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in a democracy, an organization that manages potential conflicts between political rivals, helps them to find mutually acceptable solutions, and makes and enforces the society's collective agreements.
Time, resources, effort required to make collective decisions.
Example: creating constitution.
-If constitution is well designed it can reduce the transaction costs
Parties help pay them associated with coordination
Conform.& trans. costs have inverse relationships.
Lower:Legislative branches, national appeals, costs associated w/legislating.delegating.
the difference between what a person ideally would prefer and what the group with which that person makes collective decisions actually does. individuals pay conformity costs whenever collective decisions produce policy outcomes that do not best serv
Authority to prevent proposals from being considered·
Positive: agenda setter can introduce a choice to the collectivity. Everyone enjoys right.
Negative: Where some members exercise proposal power.
o Congressional committee recommendations.
Public opinion can persuade president agenda control. Collective action helps solve this. Veto is a negative Agenda tool.
When members of a collectivity share decision-making authority the outcomes are determined by some previsiouly agree-to rule.
· Most prominent: Majority or simple rule, one-half plus one.
· Plurality Rule: candidate receives the most votes wins. States and congress prefer this.
· Supermajorities: two-thirds of the house and the senate must override the bill.
Example of steep transaction costs.
the discrepancy between what citizens ideally would like their agents to do and how the agents actually have
· Discrepancy between what a principle would ideally like its agents to do and what to do.
o Potential for agency loss is inherent in the principle agent relationships.
· Prevent this by: Accountants getting certified, elections, the opposing party.
- Costs are borne collectively
- Nobody can be excluded from a good.
Example: Parks, Freeways, etc.
- Costs are borne through private/public investments
- Confer private as well as public benefits
Example: Education benefits the person and also the community.
checks and balances
a constitutional mechanism giving each branch some oversight and control of the other branches
- Legislative, executive and Judicial branches empower to check the power of the other branches. preventing anyone from being too powerful.
- divivied in to three branches: Legislative, judicial, and executive.
o Reduce conformity costs
Clear division of governing authority between national and state governments.
"the powers not delegated to the US by the Constitution, nor prohibited by it to the States, are reserved to the States respectively, or to the people."
Federalism. State Rights
Powers not delegated under the constitution go to the states or to the people
Included in Bill of rights.
Positive renforcements from the federal gov.
Inducements for state to provide services that they other wise might not offer, or could not afford
- Often with strings attached
-Give federal government the power to define “state” programs. Examples: Food stamps.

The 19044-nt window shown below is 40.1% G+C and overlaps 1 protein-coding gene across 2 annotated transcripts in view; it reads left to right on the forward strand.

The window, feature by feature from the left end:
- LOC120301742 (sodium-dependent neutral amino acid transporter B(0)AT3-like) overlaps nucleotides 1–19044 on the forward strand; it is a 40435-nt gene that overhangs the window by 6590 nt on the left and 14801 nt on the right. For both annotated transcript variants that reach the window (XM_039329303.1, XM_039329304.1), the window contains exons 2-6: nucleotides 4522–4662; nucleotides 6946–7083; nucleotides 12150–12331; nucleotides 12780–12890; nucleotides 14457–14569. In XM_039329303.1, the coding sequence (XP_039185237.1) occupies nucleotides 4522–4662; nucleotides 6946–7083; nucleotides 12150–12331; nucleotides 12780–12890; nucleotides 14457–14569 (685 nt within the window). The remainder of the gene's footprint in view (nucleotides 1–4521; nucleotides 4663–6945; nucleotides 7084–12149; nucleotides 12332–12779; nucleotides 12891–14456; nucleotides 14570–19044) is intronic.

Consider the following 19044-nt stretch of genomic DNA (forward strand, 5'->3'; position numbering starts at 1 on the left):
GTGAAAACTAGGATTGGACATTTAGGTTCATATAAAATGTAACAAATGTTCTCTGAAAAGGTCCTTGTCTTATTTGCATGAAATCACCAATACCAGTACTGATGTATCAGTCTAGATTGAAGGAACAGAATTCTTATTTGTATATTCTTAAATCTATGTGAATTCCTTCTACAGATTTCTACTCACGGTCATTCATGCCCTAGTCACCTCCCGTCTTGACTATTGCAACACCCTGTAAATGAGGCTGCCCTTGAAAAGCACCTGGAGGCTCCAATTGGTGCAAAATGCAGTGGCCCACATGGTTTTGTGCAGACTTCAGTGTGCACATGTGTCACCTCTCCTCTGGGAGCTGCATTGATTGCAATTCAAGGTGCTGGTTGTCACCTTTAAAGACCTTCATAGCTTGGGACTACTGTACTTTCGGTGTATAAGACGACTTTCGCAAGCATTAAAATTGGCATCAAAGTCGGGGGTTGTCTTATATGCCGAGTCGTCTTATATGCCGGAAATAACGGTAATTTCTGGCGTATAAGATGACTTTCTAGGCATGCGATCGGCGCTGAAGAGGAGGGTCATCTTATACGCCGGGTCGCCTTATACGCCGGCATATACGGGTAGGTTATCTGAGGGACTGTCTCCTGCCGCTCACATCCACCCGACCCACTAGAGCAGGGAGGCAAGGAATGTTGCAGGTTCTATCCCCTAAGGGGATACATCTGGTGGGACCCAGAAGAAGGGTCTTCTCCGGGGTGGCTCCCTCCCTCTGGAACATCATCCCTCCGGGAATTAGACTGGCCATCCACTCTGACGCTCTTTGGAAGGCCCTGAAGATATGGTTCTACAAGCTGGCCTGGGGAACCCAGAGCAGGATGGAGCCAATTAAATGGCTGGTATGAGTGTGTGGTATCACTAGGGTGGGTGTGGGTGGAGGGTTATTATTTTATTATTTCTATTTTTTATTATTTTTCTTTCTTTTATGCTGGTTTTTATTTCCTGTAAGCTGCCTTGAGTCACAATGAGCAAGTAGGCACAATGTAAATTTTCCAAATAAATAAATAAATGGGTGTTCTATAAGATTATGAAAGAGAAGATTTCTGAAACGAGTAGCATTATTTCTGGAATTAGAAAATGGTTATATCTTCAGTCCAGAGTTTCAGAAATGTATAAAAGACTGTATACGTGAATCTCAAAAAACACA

a broad grant of money given by the federal government to a state government
- An exact amount of money provided by the government for a specific purpose.
- States have an incentive to spend exactly what the federal government probes
· Medicare with states
· Any expansion would have to come form state offers
· Any leftover money would remain the federal treasure
matching funds, usually between 1 and 2 dollars to ever 1 dollar spent by states
The federal government matches state spending with 1-4 dollars of federal spending.
Creates a moral hazard
· A situation in which people or groups behave differently and take more risks, when they do not have to pay all the costs of their actions.
· Benefit: Trying to keep the states invested when their economic times are rough
o Expansion of Medicaid, the Obama Act, Tax Cuts.
- Competition among states that involves adopting policies that each state would prefer to avoid
race to the bottom
states compete to provide the minimum level of services or regulation
o A minimum requirement for states to follow.
- Federal minimum wage, welfare programs.
o We want states to compete on some level for better business and health but want to have a bottom floor that they can build on.
Redrawing and election district in a way that vies the advantage to one party.
· Thee degree of authority delegated to and exercised by congressional party leaders varies with- is conditioned by – the extent of election- driven ideological consensus among members.
Speaker of the House
the presiding officer of the House of Representatives.
elected at the beginning of each congressional session on a party-line vote.
has substantial control over the legislative agenda of the House
one of the most important committees in the House, which decides the length of debate and the scope of amendments that will be allowed on a bill.
a parliamentary procedure used to close debate.
used in the Senate to cut off filibusters.
3/5 of senators or 60 must vote for cloture to halt a filibuster
used in Senate to halt action on a bill.
can be stopped by 3/5 or 60 cloture
An attempt to kill a bill in the Senate by talking indefinitely, thus preventing the Senate from taking action on the bill
A method by which the president vetoes a bill passed by both houses of Congress by failing to act on it within 10 days of Congress's adjournment
permanent congressional committees made up of members of the House and Senate.
do not have any legislative authority.
monitor specific activities and compile reports.
removes a measure from a committee to which it has been referred in order to make it available for floor consideration.
must be signed by a majority of House members (218)